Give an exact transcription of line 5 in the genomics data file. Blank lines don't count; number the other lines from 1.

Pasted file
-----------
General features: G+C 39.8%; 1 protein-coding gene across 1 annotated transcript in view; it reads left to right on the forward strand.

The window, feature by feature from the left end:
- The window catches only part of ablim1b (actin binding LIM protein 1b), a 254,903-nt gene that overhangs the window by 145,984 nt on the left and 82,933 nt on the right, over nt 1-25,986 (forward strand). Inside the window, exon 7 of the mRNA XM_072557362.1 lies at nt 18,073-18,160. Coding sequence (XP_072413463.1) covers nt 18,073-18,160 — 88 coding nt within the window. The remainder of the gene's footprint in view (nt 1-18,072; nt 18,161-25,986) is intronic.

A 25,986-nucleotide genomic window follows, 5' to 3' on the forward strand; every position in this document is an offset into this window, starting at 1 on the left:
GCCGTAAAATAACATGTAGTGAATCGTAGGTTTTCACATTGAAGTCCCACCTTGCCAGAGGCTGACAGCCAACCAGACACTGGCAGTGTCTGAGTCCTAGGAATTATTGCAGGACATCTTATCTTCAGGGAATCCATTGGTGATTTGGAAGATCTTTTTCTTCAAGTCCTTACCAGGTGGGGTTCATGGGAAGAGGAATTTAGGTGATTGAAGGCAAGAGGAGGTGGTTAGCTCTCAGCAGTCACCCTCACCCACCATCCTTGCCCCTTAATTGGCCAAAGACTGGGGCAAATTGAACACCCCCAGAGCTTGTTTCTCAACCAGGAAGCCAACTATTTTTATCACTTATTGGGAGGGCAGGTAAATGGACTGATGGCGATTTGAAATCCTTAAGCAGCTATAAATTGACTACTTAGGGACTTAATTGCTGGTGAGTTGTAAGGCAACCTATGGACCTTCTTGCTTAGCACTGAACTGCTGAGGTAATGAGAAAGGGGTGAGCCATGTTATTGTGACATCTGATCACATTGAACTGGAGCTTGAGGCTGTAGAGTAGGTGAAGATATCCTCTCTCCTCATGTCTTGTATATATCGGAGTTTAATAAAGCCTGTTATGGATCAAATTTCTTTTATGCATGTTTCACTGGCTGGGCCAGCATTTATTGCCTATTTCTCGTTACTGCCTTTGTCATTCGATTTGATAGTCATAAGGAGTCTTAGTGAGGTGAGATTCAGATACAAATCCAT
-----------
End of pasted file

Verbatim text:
GCCGTAAAATAACATGTAGTGAATCGTAGGTTTTCACATTGAAGTCCCACCTTGCCAGAGGCTGACAGCCAACCAGACACTGGCAGTGTCTGAGTCCTAGGAATTATTGCAGGACATCTTATCTTCAGGGAATCCATTGGTGATTTGGAAGATCTTTTTCTTCAAGTCCTTACCAGGTGGGGTTCATGGGAAGAGGAATTTAGGTGATTGAAGGCAAGAGGAGGTGGTTAGCTCTCAGCAGTCACCCTCACCCACCATCCTTGCCCCTTAATTGGCCAAAGACTGGGGCAAATTGAACACCCCCAGAGCTTGTTTCTCAACCAGGAAGCCAACTATTTTTATCACTTATTGGGAGGGCAGGTAAATGGACTGATGGCGATTTGAAATCCTTAAGCAGCTATAAATTGACTACTTAGGGACTTAATTGCTGGTGAGTTGTAAGGCAACCTATGGACCTTCTTGCTTAGCACTGAACTGCTGAGGTAATGAGAAAGGGGTGAGCCATGTTATTGTGACATCTGATCACATTGAACTGGAGCTTGAGGCTGTAGAGTAGGTGAAGATATCCTCTCTCCTCATGTCTTGTATATATCGGAGTTTAATAAAGCCTGTTATGGATCAAATTTCTTTTATGCATGTTTCACTGGCTGGGCCAGCATTTATTGCCTATTTCTCGTTACTGCCTTTGTCATTCGATTTGATAGTCATAAGGAGTCTTAGTGAGGTGAGATTCAGATACAAATCCAT